The book the three women wrote was a huge undertaking. Their magnum opus was the highly influential “Mastering the Art of French Cuisine”. In it, they demystified French cuisine for readers and pulled back the curtain on how many classic dishes were prepared, even if some of them were a bit complicated.
The extensive testing process they insisted on for each recipe meant that the huge book came together very slowly. Child’s husband, Paul Child, an American diplomat, was transferred, first to Marseilles – in the south of France – then to Norway and Germany. Consequently, much of the writing and correspondence was done remotely, as Beck and Child tirelessly tested recipes and diligently took notes and mailed them.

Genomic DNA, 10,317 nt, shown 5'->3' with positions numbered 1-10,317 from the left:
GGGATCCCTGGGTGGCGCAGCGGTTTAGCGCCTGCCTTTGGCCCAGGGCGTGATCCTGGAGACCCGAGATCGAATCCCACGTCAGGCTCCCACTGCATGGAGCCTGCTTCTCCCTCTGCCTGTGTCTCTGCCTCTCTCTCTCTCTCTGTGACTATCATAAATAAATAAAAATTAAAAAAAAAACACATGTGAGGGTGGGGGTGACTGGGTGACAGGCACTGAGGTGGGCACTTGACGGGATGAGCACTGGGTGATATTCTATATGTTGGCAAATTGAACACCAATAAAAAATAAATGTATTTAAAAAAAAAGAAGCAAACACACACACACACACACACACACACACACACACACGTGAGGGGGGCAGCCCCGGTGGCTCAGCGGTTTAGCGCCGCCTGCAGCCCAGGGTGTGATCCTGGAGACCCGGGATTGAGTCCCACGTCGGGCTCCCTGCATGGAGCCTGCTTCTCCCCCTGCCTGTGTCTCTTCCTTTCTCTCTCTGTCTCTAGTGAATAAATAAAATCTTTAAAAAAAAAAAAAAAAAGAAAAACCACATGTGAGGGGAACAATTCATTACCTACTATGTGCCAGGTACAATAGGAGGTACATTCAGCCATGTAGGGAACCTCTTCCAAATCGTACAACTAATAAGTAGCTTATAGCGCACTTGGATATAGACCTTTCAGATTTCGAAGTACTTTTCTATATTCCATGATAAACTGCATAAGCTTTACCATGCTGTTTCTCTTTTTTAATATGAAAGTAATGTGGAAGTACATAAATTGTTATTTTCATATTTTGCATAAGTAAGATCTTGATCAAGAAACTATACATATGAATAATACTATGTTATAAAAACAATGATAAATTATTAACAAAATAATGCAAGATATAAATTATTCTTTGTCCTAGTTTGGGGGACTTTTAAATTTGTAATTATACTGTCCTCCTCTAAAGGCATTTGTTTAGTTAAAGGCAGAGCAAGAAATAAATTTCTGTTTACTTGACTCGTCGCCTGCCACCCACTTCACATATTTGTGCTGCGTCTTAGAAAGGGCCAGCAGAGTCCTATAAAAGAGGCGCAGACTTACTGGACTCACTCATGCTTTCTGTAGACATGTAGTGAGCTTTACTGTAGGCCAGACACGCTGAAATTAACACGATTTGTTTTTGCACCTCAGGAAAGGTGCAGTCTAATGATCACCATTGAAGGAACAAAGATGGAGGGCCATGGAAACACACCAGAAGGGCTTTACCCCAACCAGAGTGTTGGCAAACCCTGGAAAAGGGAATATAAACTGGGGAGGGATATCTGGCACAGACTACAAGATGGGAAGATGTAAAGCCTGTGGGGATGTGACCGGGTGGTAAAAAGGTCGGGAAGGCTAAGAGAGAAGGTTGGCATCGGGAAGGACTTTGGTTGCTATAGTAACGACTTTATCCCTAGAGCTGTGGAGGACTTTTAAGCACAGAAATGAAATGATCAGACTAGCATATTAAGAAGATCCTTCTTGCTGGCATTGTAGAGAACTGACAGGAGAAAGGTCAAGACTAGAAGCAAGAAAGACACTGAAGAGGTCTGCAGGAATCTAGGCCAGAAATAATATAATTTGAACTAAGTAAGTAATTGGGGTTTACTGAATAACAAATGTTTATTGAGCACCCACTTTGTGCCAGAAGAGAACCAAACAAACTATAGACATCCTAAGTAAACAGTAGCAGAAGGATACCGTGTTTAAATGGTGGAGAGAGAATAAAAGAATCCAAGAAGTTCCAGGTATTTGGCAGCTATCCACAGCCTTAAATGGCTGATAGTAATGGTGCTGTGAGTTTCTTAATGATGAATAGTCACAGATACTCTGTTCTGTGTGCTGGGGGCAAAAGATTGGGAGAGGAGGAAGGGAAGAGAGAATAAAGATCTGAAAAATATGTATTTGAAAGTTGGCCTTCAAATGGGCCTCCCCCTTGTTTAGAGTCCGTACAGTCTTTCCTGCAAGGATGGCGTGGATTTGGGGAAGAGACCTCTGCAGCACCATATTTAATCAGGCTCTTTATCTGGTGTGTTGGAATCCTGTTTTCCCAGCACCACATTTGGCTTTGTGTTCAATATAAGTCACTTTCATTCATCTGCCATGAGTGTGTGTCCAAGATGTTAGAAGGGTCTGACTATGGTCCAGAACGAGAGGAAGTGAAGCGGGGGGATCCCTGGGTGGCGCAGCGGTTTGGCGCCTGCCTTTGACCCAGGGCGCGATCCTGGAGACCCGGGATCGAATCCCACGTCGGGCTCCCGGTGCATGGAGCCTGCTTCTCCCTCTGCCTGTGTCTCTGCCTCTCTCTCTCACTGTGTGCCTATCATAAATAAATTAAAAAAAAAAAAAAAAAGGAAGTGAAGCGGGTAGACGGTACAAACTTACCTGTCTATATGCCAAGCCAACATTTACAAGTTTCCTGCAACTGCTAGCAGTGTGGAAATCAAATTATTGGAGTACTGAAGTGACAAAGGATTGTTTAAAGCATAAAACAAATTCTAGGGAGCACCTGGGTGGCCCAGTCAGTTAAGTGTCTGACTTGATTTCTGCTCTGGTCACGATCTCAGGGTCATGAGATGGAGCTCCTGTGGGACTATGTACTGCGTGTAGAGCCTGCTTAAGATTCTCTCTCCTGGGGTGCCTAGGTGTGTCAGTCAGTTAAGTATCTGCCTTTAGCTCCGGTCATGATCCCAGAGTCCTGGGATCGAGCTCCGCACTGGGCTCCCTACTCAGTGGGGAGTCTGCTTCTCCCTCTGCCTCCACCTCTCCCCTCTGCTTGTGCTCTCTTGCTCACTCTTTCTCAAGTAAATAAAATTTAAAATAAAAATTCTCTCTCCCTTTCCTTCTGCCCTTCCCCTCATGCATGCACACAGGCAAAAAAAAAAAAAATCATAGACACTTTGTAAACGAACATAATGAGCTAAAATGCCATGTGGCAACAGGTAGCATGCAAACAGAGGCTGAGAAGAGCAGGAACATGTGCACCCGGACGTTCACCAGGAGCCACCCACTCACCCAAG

When the book came out, it was an instant phenomenon. No other English book at the time spoke with such detail and authority, patiently guiding a beginner through the intricacies of French cooking. The cuisine and culture of France were particularly in vogue at the time, and an inquisitive and receptive audience bought into each successive printing of the book. It remains in print to this day, and the Telegraph named it the second best cookbook of all time.
Women joined the nascent culinary scene of the time, populated by the likes of influential New York Times food critic Craig Claiborne and endless scholar James Beard.